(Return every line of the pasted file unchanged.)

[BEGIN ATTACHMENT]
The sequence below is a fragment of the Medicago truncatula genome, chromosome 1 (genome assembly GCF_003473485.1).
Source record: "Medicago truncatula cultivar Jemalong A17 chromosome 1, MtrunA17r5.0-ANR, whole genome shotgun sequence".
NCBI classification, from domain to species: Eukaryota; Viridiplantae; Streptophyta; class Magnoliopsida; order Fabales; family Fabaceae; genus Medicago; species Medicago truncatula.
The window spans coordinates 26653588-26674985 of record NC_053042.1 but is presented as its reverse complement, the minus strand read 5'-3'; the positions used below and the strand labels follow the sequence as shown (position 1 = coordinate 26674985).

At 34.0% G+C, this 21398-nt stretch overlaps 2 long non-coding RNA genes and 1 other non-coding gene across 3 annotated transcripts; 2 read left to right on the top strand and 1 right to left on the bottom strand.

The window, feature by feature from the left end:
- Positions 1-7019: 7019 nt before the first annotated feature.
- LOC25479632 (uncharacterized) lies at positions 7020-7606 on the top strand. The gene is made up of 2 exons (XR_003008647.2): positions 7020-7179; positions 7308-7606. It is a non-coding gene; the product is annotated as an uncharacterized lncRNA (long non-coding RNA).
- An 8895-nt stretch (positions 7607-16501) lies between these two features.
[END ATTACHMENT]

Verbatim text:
The sequence below is a fragment of the Medicago truncatula genome, chromosome 1 (genome assembly GCF_003473485.1).
Source record: "Medicago truncatula cultivar Jemalong A17 chromosome 1, MtrunA17r5.0-ANR, whole genome shotgun sequence".
NCBI classification, from domain to species: Eukaryota; Viridiplantae; Streptophyta; class Magnoliopsida; order Fabales; family Fabaceae; genus Medicago; species Medicago truncatula.
The window spans coordinates 26653588-26674985 of record NC_053042.1 but is presented as its reverse complement, the minus strand read 5'-3'; the positions used below and the strand labels follow the sequence as shown (position 1 = coordinate 26674985).

At 34.0% G+C, this 21398-nt stretch overlaps 2 long non-coding RNA genes and 1 other non-coding gene across 3 annotated transcripts; 2 read left to right on the top strand and 1 right to left on the bottom strand.

The window, feature by feature from the left end:
- Positions 1-7019: 7019 nt before the first annotated feature.
- LOC25479632 (uncharacterized) lies at positions 7020-7606 on the top strand. The gene is made up of 2 exons (XR_003008647.2): positions 7020-7179; positions 7308-7606. It is a non-coding gene; the product is annotated as an uncharacterized lncRNA (long non-coding RNA).
- An 8895-nt stretch (positions 7607-16501) lies between these two features.